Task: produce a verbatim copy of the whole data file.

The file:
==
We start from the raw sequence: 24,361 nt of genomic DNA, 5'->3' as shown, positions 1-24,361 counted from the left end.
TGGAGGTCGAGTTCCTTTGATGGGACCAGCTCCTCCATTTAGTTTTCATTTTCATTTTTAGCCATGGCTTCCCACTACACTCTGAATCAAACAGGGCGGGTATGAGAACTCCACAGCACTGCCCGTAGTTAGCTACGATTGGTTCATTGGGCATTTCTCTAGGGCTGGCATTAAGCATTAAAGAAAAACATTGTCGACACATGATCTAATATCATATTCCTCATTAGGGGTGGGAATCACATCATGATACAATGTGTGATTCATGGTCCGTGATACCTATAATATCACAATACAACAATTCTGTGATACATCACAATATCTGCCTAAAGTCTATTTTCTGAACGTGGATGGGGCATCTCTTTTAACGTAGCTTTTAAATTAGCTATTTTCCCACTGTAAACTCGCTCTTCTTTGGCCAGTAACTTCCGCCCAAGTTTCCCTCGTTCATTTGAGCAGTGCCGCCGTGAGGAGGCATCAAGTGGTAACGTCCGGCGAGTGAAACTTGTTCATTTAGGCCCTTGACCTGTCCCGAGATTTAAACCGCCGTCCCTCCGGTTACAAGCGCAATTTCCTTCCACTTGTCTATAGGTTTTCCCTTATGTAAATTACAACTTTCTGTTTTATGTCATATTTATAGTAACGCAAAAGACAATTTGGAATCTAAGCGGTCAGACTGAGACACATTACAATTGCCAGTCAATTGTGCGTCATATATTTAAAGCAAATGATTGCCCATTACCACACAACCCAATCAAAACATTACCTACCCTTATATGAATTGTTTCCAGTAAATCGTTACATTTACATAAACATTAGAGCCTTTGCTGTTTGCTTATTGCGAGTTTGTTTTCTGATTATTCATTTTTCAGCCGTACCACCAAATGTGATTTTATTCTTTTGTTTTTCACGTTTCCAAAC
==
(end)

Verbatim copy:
We start from the raw sequence: 24,361 nt of genomic DNA, 5'->3' as shown, positions 1-24,361 counted from the left end.
TGGAGGTCGAGTTCCTTTGATGGGACCAGCTCCTCCATTTAGTTTTCATTTTCATTTTTAGCCATGGCTTCCCACTACACTCTGAATCAAACAGGGCGGGTATGAGAACTCCACAGCACTGCCCGTAGTTAGCTACGATTGGTTCATTGGGCATTTCTCTAGGGCTGGCATTAAGCATTAAAGAAAAACATTGTCGACACATGATCTAATATCATATTCCTCATTAGGGGTGGGAATCACATCATGATACAATGTGTGATTCATGGTCCGTGATACCTATAATATCACAATACAACAATTCTGTGATACATCACAATATCTGCCTAAAGTCTATTTTCTGAACGTGGATGGGGCATCTCTTTTAACGTAGCTTTTAAATTAGCTATTTTCCCACTGTAAACTCGCTCTTCTTTGGCCAGTAACTTCCGCCCAAGTTTCCCTCGTTCATTTGAGCAGTGCCGCCGTGAGGAGGCATCAAGTGGTAACGTCCGGCGAGTGAAACTTGTTCATTTAGGCCCTTGACCTGTCCCGAGATTTAAACCGCCGTCCCTCCGGTTACAAGCGCAATTTCCTTCCACTTGTCTATAGGTTTTCCCTTATGTAAATTACAACTTTCTGTTTTATGTCATATTTATAGTAACGCAAAAGACAATTTGGAATCTAAGCGGTCAGACTGAGACACATTACAATTGCCAGTCAATTGTGCGTCATATATTTAAAGCAAATGATTGCCCATTACCACACAACCCAATCAAAACATTACCTACCCTTATATGAATTGTTTCCAGTAAATCGTTACATTTACATAAACATTAGAGCCTTTGCTGTTTGCTTATTGCGAGTTTGTTTTCTGATTATTCATTTTTCAGCCGTACCACCAAATGTGATTTTATTCTTTTGTTTTTCACGTTTCCAAAC